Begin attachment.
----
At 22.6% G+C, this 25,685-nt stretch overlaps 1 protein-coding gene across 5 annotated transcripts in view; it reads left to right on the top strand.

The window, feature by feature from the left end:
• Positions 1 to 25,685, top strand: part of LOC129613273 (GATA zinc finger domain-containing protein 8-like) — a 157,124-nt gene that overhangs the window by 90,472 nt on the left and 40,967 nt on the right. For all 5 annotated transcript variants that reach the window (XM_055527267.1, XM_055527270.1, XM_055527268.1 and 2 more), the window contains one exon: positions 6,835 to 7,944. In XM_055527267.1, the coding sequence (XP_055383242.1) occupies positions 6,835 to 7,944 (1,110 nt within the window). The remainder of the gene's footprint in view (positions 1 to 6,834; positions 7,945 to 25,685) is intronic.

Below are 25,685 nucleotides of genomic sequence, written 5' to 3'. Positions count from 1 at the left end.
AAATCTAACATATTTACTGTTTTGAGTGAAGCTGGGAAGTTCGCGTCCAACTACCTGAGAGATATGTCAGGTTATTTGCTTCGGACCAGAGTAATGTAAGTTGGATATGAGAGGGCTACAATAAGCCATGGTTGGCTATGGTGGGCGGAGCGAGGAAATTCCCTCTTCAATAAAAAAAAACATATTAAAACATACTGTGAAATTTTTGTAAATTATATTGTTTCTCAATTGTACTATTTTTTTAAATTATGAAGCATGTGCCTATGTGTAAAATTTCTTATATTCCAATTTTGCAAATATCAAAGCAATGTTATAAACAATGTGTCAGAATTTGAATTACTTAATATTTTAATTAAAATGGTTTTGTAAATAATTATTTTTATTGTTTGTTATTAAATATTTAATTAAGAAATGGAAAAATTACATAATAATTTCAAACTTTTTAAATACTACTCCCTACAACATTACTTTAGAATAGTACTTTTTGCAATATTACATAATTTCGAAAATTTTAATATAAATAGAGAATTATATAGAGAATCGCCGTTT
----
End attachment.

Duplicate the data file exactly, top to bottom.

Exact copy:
At 22.6% G+C, this 25,685-nt stretch overlaps 1 protein-coding gene across 5 annotated transcripts in view; it reads left to right on the top strand.

The window, feature by feature from the left end:
• Positions 1 to 25,685, top strand: part of LOC129613273 (GATA zinc finger domain-containing protein 8-like) — a 157,124-nt gene that overhangs the window by 90,472 nt on the left and 40,967 nt on the right. For all 5 annotated transcript variants that reach the window (XM_055527267.1, XM_055527270.1, XM_055527268.1 and 2 more), the window contains one exon: positions 6,835 to 7,944. In XM_055527267.1, the coding sequence (XP_055383242.1) occupies positions 6,835 to 7,944 (1,110 nt within the window). The remainder of the gene's footprint in view (positions 1 to 6,834; positions 7,945 to 25,685) is intronic.

Below are 25,685 nucleotides of genomic sequence, written 5' to 3'. Positions count from 1 at the left end.
AAATCTAACATATTTACTGTTTTGAGTGAAGCTGGGAAGTTCGCGTCCAACTACCTGAGAGATATGTCAGGTTATTTGCTTCGGACCAGAGTAATGTAAGTTGGATATGAGAGGGCTACAATAAGCCATGGTTGGCTATGGTGGGCGGAGCGAGGAAATTCCCTCTTCAATAAAAAAAAACATATTAAAACATACTGTGAAATTTTTGTAAATTATATTGTTTCTCAATTGTACTATTTTTTTAAATTATGAAGCATGTGCCTATGTGTAAAATTTCTTATATTCCAATTTTGCAAATATCAAAGCAATGTTATAAACAATGTGTCAGAATTTGAATTACTTAATATTTTAATTAAAATGGTTTTGTAAATAATTATTTTTATTGTTTGTTATTAAATATTTAATTAAGAAATGGAAAAATTACATAATAATTTCAAACTTTTTAAATACTACTCCCTACAACATTACTTTAGAATAGTACTTTTTGCAATATTACATAATTTCGAAAATTTTAATATAAATAGAGAATTATATAGAGAATCGCCGTTT